I walked away shaking my head.  What a mess we have in the Middle East and sadly there seems no “conflict resolution” in sight.

Iyad Burnat

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Looking at Occupy and the Arab Spring

AADERT Conference

Springfield   Looking at the connections and contrasts between the revolutionary upheavals of the Arab Spring in the Middle East and the Occupy Movement was an irresistible topic for the 20th conference of AADERT (African and African-American Development, Education, Research, and Training) at Springfield College.  In fact anything that seeks to look deeply at social movements and learn from them counts as irresistible in my book, so I’m clearly not an unbiased guide.  Nonetheless 150 students, professors, activists, and men and women of the African diaspora assembled in the rain at the newish Flynn Union Center for the discussion all day on Saturday.

Listening to others from the diaspora, it did not seem to hold that distance had made hearts go fonder or certainly more secure.  Long time expatriates and exiles from Somolia, the civil wars of Liberia and Ethiopia, and elsewhere had to be judged from their remarks as highly skeptical of the real likelihood for reform and democracy arising from the Arab Spring.  Even less controversial issues like using the internet still reverberated with fears of security and surveillance 7000 miles away and in another world.

I had to heed the perspective since the Organizers’ Forum delegation’s visit to Cairo has been both inspiring and depressing as we both joined friends in hope for the future and the excitement of Tahrir Square and tried last fall to parse the views of mostly secular presidential candidates, none of whom have now survived to the runoff in recent Egyptian voting.  Were I talking to our friends on the Young Revolutionary Council now, I would imagine they are disaffected and uncertain whether to boycott the election completely with a choice between a member of the old Mubarak regime and the Muslim Brotherhood candidate, or hold their eyes and vote for the Brotherhood in hopes they can make a difference.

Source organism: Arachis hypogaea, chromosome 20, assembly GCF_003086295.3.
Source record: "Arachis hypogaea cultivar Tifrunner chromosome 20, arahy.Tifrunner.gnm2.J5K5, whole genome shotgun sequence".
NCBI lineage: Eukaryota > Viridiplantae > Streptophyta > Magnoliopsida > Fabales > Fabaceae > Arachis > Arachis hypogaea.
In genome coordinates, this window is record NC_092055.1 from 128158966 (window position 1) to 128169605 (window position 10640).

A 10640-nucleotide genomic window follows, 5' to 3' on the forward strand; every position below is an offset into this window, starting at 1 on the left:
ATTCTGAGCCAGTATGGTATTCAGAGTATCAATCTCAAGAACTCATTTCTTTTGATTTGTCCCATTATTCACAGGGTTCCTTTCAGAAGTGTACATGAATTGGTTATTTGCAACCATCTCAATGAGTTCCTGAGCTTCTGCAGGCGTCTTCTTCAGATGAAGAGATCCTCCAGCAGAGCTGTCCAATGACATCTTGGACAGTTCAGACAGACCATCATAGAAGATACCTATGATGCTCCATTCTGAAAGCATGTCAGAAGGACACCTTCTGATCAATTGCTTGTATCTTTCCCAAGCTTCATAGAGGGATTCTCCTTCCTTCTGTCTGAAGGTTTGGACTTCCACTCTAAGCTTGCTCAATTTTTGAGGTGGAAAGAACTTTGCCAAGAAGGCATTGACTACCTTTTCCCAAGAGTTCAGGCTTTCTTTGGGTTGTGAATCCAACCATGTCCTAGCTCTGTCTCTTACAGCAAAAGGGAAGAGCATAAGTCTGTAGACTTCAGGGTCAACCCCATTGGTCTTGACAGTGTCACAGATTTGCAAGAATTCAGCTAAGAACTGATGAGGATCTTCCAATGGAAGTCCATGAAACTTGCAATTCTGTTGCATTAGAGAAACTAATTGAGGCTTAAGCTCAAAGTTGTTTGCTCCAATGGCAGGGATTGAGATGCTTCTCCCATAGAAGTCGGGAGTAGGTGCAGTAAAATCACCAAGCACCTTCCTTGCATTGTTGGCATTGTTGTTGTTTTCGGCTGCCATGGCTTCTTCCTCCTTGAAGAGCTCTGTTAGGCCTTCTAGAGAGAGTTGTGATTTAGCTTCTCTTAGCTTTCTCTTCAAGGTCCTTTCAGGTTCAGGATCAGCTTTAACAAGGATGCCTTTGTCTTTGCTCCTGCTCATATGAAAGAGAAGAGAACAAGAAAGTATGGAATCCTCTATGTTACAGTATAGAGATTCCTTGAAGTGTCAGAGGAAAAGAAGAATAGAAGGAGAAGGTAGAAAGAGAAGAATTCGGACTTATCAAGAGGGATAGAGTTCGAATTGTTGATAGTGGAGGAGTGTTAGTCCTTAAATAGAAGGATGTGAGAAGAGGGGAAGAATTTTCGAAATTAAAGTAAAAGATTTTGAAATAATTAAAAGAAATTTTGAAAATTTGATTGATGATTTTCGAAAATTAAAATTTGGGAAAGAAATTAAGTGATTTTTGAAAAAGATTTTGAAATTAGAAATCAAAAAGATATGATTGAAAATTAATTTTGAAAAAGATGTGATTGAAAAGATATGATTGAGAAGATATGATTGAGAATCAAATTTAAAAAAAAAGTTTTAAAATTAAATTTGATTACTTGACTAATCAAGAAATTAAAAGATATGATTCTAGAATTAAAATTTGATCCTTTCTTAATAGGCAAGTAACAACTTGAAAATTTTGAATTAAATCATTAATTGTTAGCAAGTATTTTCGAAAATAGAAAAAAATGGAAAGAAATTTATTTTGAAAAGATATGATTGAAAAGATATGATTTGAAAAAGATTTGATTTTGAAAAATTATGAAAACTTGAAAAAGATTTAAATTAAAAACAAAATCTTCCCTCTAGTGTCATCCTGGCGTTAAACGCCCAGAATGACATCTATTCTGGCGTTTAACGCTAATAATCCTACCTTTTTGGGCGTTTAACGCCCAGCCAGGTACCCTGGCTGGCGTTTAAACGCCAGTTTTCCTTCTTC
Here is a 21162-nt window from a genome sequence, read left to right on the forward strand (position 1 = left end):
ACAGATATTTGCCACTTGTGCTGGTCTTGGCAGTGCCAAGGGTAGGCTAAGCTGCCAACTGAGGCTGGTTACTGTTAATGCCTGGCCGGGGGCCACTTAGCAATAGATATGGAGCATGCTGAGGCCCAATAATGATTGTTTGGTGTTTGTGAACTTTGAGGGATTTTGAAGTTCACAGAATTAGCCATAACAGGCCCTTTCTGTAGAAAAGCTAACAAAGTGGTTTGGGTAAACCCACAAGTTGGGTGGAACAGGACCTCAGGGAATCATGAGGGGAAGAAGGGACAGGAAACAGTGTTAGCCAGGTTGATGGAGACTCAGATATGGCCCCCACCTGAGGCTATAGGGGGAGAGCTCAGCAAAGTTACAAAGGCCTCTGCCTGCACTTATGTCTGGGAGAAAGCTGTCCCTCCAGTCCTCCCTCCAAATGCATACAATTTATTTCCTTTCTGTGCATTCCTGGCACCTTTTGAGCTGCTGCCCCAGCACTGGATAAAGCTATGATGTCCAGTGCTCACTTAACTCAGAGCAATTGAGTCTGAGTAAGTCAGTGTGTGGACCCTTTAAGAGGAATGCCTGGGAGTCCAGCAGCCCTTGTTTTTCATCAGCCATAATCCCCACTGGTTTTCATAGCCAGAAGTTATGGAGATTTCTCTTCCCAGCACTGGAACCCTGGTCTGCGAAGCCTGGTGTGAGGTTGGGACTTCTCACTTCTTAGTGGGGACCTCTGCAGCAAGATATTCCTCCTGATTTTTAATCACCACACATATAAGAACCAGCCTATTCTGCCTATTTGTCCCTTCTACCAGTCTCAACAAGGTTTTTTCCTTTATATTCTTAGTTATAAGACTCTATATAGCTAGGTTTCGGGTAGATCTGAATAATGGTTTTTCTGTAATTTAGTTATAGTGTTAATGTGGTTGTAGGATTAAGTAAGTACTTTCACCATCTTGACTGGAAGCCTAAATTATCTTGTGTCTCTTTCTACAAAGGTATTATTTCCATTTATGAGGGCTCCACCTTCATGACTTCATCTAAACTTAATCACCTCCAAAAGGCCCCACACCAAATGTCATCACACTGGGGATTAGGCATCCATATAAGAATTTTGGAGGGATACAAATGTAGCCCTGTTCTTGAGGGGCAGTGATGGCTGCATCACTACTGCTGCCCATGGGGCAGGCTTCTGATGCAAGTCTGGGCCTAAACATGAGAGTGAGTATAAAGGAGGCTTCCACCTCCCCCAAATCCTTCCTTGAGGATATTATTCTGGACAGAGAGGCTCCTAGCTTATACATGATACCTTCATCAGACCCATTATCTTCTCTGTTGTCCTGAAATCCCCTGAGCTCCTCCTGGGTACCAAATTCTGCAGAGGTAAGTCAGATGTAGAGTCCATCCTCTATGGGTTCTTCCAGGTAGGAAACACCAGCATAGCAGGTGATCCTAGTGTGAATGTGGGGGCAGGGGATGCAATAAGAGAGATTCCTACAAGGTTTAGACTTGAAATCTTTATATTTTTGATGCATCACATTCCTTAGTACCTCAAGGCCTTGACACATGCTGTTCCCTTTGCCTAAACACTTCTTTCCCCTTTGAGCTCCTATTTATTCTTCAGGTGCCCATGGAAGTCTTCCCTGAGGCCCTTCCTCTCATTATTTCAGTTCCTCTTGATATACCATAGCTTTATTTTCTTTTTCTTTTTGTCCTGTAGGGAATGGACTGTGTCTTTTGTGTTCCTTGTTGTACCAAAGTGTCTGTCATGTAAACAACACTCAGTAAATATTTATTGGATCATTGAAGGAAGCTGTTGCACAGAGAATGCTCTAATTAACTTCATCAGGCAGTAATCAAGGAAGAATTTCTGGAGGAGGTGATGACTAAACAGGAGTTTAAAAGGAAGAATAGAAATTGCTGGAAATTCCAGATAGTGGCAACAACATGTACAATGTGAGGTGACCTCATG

My own remarks focused on the elements of movements and how they could be identified in each of the movements by shining a light that revealed the hands behind the curtain.  I also tried to look at the contributions of each.  Interestingly, asking people to raise their hands less than a handful had any real knowledge or involvement with Occupy, further making my point about the somewhat elite nature of the movement attacking elites.  [See my remarks soon in Social Policy).  It was fun to be challenged to look at both of these major events together, even though the results are also still out in the jury on both of them.   The highlight for me was a woman at the end of the questions & answers, who said she just had to say something and then told a story of being doorknocked in Springfield by an ACORN organizer a couple of years ago, then getting together with her neighbors and winning – it was magical!

Almost as interesting to me was visiting with a class of Human Services graduate students and their professor, Dan Russell, in between sessions.  These were hardened veterans of real work in the trenches of the caregivers with experience  in unions from SEIU to Steel, and real cynicism and trepidation about whether their voices mattered and whether it was worth them speaking up and raising them when they saw injustice.  It goes without saying that I made my best, impassioned plea.  Their assignment had been to read some of my recent blogs, so it was fun to find some real traction with my remarks about the need for even the lonely voices in the jury box to speak truth to justice about the erosion of both mercy and justice in our criminal system.

Hope is not a plan, as I reminded the AADERT crowd, but persistent and committed work and events like these and the dialogues they produce still keep the heart light with expectation.   After my remarks a young man came up, stood in line to speak with me when it came to his turn, said he was from Monrovia, Liberia, and he wanted to know how he could join ACORN and help.  Now that’s a plan!